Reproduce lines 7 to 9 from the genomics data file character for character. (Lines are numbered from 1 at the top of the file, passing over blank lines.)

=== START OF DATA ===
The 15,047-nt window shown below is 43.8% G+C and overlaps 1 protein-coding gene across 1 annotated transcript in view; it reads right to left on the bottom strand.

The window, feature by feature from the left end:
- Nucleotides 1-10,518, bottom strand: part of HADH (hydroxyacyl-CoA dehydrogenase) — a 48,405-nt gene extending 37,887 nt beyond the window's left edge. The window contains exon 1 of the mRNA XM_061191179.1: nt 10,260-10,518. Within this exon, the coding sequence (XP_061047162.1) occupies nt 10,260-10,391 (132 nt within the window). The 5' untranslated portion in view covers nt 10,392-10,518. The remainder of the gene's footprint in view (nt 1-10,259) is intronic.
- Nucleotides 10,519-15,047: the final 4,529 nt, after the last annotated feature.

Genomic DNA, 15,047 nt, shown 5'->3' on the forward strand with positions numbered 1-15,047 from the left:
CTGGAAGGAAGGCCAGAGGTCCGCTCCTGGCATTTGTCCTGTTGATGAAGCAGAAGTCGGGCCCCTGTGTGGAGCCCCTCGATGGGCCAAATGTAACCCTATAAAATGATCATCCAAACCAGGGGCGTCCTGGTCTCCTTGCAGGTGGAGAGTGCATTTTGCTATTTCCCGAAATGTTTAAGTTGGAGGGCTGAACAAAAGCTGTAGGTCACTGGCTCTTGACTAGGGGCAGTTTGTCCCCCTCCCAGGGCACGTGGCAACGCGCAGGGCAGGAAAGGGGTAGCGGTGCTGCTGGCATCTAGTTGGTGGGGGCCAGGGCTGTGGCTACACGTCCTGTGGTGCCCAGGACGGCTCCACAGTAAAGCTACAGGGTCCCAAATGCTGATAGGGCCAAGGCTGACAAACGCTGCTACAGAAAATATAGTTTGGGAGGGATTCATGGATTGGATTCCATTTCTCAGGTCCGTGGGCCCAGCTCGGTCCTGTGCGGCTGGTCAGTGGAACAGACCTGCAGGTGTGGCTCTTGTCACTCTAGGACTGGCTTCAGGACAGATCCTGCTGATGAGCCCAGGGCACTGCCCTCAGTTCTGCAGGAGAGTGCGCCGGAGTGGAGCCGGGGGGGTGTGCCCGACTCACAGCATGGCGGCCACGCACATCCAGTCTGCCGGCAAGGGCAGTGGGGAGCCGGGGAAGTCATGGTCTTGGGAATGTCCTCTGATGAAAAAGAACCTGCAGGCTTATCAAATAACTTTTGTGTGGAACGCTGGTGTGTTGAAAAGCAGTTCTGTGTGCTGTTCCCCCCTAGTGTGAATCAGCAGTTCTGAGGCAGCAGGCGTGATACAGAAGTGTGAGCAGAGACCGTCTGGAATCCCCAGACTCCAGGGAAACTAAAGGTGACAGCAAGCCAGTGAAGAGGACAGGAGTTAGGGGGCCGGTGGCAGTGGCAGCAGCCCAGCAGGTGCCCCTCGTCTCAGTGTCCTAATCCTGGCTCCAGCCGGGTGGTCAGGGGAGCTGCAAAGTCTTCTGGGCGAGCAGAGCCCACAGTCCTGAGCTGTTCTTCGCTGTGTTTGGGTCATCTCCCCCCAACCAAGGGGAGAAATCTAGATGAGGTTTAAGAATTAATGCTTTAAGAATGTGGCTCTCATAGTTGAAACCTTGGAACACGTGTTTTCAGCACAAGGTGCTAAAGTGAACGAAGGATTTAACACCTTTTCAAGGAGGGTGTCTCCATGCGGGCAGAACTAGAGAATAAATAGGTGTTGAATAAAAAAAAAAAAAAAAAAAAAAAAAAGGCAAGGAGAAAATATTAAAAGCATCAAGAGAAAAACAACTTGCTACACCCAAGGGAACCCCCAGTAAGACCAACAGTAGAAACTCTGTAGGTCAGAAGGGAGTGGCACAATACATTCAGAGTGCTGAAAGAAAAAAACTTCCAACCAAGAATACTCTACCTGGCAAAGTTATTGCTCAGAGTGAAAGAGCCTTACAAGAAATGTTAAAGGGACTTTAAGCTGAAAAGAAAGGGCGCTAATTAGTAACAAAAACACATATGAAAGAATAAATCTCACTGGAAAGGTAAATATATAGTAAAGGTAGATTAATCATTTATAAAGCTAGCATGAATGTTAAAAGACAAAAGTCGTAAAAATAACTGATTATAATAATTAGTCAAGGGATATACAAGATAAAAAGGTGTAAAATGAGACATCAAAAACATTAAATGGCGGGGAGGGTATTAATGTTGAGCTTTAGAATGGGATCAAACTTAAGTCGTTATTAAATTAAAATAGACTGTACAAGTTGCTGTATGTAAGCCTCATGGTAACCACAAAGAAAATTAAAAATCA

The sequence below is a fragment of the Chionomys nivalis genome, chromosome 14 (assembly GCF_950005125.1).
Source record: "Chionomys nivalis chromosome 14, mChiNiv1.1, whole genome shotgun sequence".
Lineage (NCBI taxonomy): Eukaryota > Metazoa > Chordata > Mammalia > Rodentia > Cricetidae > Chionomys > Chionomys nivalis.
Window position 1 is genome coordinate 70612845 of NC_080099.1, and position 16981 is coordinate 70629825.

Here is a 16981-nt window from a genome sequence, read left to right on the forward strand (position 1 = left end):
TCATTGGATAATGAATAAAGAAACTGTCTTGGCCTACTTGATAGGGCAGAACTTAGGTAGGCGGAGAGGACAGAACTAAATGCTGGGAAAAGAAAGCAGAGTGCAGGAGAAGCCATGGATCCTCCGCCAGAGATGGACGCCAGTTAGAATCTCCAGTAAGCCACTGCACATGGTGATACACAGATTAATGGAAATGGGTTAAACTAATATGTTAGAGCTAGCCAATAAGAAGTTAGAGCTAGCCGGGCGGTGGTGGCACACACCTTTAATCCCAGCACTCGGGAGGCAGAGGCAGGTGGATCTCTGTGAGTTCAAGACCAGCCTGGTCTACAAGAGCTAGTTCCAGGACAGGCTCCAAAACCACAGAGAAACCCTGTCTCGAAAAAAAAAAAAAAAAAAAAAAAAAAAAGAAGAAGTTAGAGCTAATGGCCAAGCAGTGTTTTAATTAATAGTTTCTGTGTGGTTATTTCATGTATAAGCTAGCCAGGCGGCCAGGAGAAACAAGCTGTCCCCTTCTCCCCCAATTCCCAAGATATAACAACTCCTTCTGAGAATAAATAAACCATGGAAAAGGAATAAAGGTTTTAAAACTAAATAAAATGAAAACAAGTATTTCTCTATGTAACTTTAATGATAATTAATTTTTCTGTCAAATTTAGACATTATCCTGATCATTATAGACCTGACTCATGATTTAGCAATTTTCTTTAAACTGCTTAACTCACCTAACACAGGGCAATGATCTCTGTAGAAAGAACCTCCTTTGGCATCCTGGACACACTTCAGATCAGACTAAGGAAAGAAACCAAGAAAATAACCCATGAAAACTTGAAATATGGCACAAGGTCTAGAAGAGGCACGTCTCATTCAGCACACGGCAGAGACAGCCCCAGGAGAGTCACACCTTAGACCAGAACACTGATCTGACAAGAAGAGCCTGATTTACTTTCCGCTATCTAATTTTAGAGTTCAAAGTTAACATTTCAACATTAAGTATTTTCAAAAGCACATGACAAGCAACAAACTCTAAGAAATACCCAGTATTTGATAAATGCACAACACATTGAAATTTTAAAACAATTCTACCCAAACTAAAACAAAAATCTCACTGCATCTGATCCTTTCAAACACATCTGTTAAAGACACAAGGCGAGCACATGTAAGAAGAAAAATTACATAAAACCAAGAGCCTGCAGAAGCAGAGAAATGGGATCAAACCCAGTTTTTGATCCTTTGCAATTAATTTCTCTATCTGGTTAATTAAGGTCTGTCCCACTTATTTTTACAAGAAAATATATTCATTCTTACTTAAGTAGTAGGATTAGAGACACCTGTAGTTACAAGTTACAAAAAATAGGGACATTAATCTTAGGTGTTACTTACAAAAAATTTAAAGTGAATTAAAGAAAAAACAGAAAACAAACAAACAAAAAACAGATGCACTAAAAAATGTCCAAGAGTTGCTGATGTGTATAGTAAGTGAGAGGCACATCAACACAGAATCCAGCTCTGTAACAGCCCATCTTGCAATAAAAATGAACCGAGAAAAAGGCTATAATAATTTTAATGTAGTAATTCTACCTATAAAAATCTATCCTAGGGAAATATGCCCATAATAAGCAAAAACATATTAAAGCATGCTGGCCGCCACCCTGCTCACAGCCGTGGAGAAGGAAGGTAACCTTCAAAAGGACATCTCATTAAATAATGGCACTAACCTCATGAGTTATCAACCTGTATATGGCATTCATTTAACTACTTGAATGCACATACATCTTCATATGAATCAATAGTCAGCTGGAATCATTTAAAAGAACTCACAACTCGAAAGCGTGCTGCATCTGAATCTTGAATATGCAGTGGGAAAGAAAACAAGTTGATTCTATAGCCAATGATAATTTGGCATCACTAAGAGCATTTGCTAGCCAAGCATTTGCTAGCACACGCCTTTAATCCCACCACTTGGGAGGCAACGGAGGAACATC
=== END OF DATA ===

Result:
The sequence below is a fragment of the Chionomys nivalis genome, chromosome 14 (assembly GCF_950005125.1).
Source record: "Chionomys nivalis chromosome 14, mChiNiv1.1, whole genome shotgun sequence".
Lineage (NCBI taxonomy): Eukaryota > Metazoa > Chordata > Mammalia > Rodentia > Cricetidae > Chionomys > Chionomys nivalis.